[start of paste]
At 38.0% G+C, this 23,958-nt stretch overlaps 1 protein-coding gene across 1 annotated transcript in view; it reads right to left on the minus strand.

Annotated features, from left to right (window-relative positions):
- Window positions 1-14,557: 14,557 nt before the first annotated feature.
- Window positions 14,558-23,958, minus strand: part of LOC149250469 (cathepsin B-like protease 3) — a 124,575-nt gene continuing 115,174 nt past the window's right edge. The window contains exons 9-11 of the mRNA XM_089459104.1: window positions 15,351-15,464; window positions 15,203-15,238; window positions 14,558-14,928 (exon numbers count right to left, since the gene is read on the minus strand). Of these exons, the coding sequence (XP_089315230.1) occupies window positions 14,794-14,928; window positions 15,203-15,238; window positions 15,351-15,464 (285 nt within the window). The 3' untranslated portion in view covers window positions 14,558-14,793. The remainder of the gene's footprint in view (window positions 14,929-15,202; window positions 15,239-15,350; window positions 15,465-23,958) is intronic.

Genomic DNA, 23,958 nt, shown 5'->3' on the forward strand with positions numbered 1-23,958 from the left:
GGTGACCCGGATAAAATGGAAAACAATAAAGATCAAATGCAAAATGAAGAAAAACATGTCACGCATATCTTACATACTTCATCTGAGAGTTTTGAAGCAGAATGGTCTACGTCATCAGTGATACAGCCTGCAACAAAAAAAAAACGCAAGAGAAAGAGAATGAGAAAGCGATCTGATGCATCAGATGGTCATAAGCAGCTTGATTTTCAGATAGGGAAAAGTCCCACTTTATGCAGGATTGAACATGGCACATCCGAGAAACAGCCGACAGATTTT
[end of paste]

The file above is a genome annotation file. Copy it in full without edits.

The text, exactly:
At 38.0% G+C, this 23,958-nt stretch overlaps 1 protein-coding gene across 1 annotated transcript in view; it reads right to left on the minus strand.

Annotated features, from left to right (window-relative positions):
- Window positions 1-14,557: 14,557 nt before the first annotated feature.
- Window positions 14,558-23,958, minus strand: part of LOC149250469 (cathepsin B-like protease 3) — a 124,575-nt gene continuing 115,174 nt past the window's right edge. The window contains exons 9-11 of the mRNA XM_089459104.1: window positions 15,351-15,464; window positions 15,203-15,238; window positions 14,558-14,928 (exon numbers count right to left, since the gene is read on the minus strand). Of these exons, the coding sequence (XP_089315230.1) occupies window positions 14,794-14,928; window positions 15,203-15,238; window positions 15,351-15,464 (285 nt within the window). The 3' untranslated portion in view covers window positions 14,558-14,793. The remainder of the gene's footprint in view (window positions 14,929-15,202; window positions 15,239-15,350; window positions 15,465-23,958) is intronic.

Genomic DNA, 23,958 nt, shown 5'->3' on the forward strand with positions numbered 1-23,958 from the left:
GGTGACCCGGATAAAATGGAAAACAATAAAGATCAAATGCAAAATGAAGAAAAACATGTCACGCATATCTTACATACTTCATCTGAGAGTTTTGAAGCAGAATGGTCTACGTCATCAGTGATACAGCCTGCAACAAAAAAAAAACGCAAGAGAAAGAGAATGAGAAAGCGATCTGATGCATCAGATGGTCATAAGCAGCTTGATTTTCAGATAGGGAAAAGTCCCACTTTATGCAGGATTGAACATGGCACATCCGAGAAACAGCCGACAGATTTT